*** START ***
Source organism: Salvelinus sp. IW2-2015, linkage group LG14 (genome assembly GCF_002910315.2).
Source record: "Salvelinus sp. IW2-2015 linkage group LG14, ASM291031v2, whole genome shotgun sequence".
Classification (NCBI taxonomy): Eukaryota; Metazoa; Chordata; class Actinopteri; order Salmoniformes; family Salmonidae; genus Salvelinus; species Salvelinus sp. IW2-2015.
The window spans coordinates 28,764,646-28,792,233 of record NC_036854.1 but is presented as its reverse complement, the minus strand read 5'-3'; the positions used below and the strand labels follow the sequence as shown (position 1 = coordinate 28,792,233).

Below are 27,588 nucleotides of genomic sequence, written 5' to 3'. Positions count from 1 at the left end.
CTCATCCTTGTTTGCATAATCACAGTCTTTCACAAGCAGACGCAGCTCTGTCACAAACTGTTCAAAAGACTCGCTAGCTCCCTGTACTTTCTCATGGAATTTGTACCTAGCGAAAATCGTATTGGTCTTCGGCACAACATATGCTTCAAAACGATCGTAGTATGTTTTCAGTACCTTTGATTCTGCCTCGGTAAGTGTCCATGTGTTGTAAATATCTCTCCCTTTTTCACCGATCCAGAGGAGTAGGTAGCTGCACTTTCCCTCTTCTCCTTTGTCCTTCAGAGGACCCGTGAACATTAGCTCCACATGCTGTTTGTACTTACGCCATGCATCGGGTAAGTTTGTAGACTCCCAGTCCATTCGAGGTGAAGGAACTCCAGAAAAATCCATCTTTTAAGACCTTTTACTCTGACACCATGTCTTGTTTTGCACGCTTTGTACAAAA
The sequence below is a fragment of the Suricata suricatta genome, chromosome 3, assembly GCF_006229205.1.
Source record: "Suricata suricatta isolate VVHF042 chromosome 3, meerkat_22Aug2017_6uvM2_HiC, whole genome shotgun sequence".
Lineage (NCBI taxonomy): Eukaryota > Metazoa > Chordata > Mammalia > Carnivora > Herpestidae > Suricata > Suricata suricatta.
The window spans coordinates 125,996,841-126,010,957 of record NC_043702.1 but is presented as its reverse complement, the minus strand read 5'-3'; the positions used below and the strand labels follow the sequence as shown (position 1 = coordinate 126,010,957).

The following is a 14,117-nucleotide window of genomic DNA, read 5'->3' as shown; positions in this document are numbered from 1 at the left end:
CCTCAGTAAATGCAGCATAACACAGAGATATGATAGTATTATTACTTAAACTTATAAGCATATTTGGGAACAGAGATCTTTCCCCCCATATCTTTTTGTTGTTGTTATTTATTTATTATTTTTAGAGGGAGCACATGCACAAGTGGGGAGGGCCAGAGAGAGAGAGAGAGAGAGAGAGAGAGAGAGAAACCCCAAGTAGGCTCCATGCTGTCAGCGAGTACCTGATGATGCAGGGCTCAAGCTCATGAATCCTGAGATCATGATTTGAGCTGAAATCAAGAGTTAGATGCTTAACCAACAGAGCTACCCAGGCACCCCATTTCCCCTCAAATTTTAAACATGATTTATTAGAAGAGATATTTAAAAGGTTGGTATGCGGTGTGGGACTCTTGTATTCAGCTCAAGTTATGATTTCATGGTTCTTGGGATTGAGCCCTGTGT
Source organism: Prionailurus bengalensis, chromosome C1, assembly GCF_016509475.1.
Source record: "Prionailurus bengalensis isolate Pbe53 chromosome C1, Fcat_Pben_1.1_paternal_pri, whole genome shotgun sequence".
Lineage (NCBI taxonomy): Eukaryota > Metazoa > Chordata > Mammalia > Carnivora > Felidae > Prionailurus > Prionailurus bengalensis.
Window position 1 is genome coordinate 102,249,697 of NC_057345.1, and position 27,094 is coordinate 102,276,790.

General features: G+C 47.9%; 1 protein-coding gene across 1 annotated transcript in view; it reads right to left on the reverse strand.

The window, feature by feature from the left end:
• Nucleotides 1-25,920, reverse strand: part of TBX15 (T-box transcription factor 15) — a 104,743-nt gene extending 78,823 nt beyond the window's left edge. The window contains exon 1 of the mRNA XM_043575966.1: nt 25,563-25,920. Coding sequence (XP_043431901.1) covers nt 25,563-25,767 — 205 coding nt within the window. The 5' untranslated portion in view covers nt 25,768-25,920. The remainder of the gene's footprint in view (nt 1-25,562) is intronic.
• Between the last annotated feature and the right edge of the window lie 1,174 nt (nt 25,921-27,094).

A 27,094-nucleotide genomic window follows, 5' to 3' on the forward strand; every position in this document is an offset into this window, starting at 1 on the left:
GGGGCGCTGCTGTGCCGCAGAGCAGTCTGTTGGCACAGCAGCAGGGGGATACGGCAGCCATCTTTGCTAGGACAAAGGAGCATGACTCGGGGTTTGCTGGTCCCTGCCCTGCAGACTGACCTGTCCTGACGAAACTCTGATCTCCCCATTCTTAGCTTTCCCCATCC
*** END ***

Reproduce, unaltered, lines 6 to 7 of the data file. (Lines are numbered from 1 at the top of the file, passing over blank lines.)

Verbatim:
CTCATCCTTGTTTGCATAATCACAGTCTTTCACAAGCAGACGCAGCTCTGTCACAAACTGTTCAAAAGACTCGCTAGCTCCCTGTACTTTCTCATGGAATTTGTACCTAGCGAAAATCGTATTGGTCTTCGGCACAACATATGCTTCAAAACGATCGTAGTATGTTTTCAGTACCTTTGATTCTGCCTCGGTAAGTGTCCATGTGTTGTAAATATCTCTCCCTTTTTCACCGATCCAGAGGAGTAGGTAGCTGCACTTTCCCTCTTCTCCTTTGTCCTTCAGAGGACCCGTGAACATTAGCTCCACATGCTGTTTGTACTTACGCCATGCATCGGGTAAGTTTGTAGACTCCCAGTCCATTCGAGGTGAAGGAACTCCAGAAAAATCCATCTTTTAAGACCTTTTACTCTGACACCATGTCTTGTTTTGCACGCTTTGTACAAAA
The sequence below is a fragment of the Suricata suricatta genome, chromosome 3, assembly GCF_006229205.1.